Toshiba SB-420 Amplifier Review

Considering that the Toshiba SB-420 amplifier is in the cheapest group it has a very wide range of sensible controls, as well as offering a generous 42W into 8 ohms or 50W into 4 ohms with minimal distortion.

Two fixed impedance and sensitivity phono inputs are provided for magnetic cartridges, in addition to the high level inputs which consist of an auxiliary and a tuner input plus an additional low level input for a microphone. This input has its own level control such that the microphone signal can be added to the source in use.

All input sensitivities were reasonable and the overload margins adequate, but it is felt that the capacitive component of the two high level inputs is on the high side at 360pF and that this could cause high frequency losses with some input sources.

Two sets of loudspeaker terminals are provided, with front panel switching for either or both sets of loudspeakers, plus an off position for headphone listening via the front panel headphone jack socket. The amplifier has more than adequate capability for driving single sets of 4 ohm loudspeakers or two sets of 8 ohm loudspeakers used simultaneously.

Whilst the noise level from the inputs was to a high standard, it is unfortunate that the output noise at the worst case volume setting was poor, and this was particularly objectionable when listening on headphones.

Whilst the power bandwidth is a bit restricted when working into 4 ohms, it is reasonable when using 8 ohm loads, and the very low harmonic distortion and intermodulation distortion at half power and at 1W output more than compensate for this shortcoming.

In addition to the inputs mentioned above, there are two tape input/output facilities, one of which has a DIN compatible socket. Tape dubbing in either direction is controlled by a three-position toggle switch, with a rotary switch controlling tape monitoring, the crosstalk associated with this switch and also the input source switch being to a good standard.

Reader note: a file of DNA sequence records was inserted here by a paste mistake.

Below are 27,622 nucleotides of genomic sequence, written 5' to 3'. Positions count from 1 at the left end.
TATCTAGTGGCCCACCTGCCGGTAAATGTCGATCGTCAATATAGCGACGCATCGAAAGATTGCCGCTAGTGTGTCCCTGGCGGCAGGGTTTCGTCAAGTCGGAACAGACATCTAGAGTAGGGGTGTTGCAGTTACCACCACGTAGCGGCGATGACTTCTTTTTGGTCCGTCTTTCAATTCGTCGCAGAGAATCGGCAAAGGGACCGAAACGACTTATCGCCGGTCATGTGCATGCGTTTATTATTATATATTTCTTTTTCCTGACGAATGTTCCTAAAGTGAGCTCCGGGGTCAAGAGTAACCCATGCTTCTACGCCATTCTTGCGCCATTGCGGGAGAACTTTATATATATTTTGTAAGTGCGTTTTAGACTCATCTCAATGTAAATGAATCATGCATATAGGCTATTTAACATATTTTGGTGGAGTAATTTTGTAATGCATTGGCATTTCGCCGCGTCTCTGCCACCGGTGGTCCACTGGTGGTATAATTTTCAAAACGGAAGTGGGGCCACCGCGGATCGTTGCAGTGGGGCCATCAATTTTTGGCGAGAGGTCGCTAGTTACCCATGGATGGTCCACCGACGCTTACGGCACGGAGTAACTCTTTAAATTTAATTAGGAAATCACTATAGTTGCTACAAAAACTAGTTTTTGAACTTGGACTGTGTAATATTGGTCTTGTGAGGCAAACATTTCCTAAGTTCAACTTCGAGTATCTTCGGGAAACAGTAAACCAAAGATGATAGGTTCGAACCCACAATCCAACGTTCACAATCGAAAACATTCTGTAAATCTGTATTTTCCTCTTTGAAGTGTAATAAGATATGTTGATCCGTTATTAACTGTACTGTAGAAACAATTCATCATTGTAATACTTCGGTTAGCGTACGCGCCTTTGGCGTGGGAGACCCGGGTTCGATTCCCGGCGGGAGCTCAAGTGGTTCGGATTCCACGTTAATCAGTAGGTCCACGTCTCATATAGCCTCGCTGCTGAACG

The volume control and its associated ‘muting’ attenuator which offered either 10dB or 20dB extra attenuation worked well without upsetting the amplifier balance, and the full range balance control had a satisfactory performance.

Both a high pass and a low pass filter are fitted, these being 6dB per octave filters with "3dB points at 15Hz and 8kHz respectively. In addition to these well selected filters, the treble and bass tone controls which are of the detent mechanism type offer a choice of both treble and bass turnover frequencies, these being selected by a three-position toggle switch which is associated with each tone control and which also provides a ‘defeat’ position.

Finally there is a mono/stereo switch and the loudness control which provided a large boost to both the treble and the bass.

Additional phono sockets at the rear of the amplifier provide access to the output of the pre-amplifier and the input to the power amplifier for connecting equalizers or four channel decoders, and a further pair of phono sockets allow the connection of a third tape recorder for recording the combined microphone and source signals.

From the point of view of construction standards, the electronics of the Toshiba SB-420 are not to the highest quality, with some untidy components and not the best workmanship so far as soldering is concerned. However components are properly identified for servicing, and having regard to the price tag this amplifier has a great deal to offer.

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